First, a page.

Camels, Spices, and…Hip Hop Dancers?

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Before coming on this trip, I had a picture in my head of what Morocco was going to be like. I saw rolling hills of sand, camels everywhere, market stalls divided by cloth walls. What I actually found was bustling cities with rundown stone sidewalks where you had to watch your step for fear of breaking an ankle. There were cars that zoomed by with no rhyme or reason to the speed limit or lanes. I found small convenience stores where I had to buy water, there was no oasis. Even though this world was not what I had imagined, it was still new and different. I still knew that I was away from home. I couldn’t speak Darija with the locals. Women on the streets wore a jellaba and a hijab. Men whistled and made kissing noises as I passed on the street. I couldn’t understand the advertisements for ice cream that were in all of the convenience stores.

After having my ideas about Morocco crushed right before my very eyes, I tried not to have any expectations about our meetings with the students from the local university. I knew that any of my made up scenarios would go up in smoke and there is only so much of that feeling you can take on one trip. You can imagine what a shock it was to find people in Morocco who danced hip hop. “Hip hop is American!” screamed my brain as I watched these talented men dance. The fact that hip hop was in Morocco, an ocean and a continent away from my home was disconcerting.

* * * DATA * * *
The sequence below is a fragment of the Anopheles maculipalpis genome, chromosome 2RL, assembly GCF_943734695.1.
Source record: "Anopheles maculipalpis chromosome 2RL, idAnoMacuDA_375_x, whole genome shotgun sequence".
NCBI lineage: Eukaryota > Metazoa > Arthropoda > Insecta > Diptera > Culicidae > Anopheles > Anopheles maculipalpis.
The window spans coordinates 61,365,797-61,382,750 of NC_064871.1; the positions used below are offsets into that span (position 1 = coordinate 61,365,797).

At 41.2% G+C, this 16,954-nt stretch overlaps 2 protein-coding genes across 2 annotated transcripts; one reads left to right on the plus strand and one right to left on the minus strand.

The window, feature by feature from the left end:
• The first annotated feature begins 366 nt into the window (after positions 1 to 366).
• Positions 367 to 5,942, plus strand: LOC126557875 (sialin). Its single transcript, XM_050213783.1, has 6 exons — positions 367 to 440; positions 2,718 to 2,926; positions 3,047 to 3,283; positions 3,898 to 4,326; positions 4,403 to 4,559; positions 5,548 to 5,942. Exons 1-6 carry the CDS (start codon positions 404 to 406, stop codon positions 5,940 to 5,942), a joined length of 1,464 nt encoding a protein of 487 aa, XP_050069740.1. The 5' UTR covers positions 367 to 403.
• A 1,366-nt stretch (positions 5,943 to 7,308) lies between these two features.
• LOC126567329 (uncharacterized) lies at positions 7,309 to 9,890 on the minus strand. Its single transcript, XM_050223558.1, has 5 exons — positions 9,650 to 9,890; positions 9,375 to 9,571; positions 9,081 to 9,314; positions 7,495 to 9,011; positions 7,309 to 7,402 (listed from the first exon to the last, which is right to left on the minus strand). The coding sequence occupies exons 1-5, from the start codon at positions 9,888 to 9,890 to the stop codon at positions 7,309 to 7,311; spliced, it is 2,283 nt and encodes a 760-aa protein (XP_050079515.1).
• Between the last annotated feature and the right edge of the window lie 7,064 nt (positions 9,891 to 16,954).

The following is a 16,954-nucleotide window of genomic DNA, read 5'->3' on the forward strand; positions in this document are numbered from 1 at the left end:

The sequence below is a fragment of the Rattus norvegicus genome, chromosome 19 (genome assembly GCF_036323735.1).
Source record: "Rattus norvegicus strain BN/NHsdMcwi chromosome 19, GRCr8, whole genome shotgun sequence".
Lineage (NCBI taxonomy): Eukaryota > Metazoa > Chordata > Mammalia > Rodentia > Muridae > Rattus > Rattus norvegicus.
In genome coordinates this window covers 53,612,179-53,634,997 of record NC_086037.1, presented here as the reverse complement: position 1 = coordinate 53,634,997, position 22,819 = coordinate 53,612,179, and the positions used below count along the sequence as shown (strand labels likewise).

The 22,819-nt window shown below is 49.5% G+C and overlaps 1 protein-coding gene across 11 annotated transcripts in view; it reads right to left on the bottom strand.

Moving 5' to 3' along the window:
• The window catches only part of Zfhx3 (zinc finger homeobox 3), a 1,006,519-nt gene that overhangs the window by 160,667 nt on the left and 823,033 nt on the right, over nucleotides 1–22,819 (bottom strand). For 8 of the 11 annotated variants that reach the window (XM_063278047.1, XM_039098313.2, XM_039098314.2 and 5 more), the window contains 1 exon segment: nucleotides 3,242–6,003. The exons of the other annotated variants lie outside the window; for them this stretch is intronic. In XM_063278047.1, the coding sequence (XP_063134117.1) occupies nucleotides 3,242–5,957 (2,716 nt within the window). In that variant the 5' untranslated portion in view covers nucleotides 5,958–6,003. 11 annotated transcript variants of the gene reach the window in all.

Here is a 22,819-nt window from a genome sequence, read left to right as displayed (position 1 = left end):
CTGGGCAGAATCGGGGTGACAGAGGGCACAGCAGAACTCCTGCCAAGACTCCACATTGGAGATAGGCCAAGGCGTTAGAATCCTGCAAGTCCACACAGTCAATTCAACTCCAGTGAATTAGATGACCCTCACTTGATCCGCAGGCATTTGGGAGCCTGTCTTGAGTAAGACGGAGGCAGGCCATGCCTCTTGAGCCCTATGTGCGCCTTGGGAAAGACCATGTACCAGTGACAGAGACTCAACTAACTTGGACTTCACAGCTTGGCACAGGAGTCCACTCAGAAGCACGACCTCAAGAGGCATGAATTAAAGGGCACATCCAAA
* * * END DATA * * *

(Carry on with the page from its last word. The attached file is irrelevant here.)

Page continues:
We had talked about transnationalism in class in Granada, but it was completely different seeing it firsthand. The fact that dance could cross an ocean and take root in this exotic place is astounding! I could see the passion these men had for their art in their eyes. When we attended the auditions for a competition a few days later, I was even more impressed by these young people’s dedication. They have the courage to get up on stage and freestyle. There were no carefully practiced routines when I was there. On the stage, it was just the man and the music. Having never seen hip hop in the United States, I cannot say if we have the same passion or not. Regardless the fact that these people could find passion in something that came from so far away is admirable. Hip hop in Morocco, who’d have thought!

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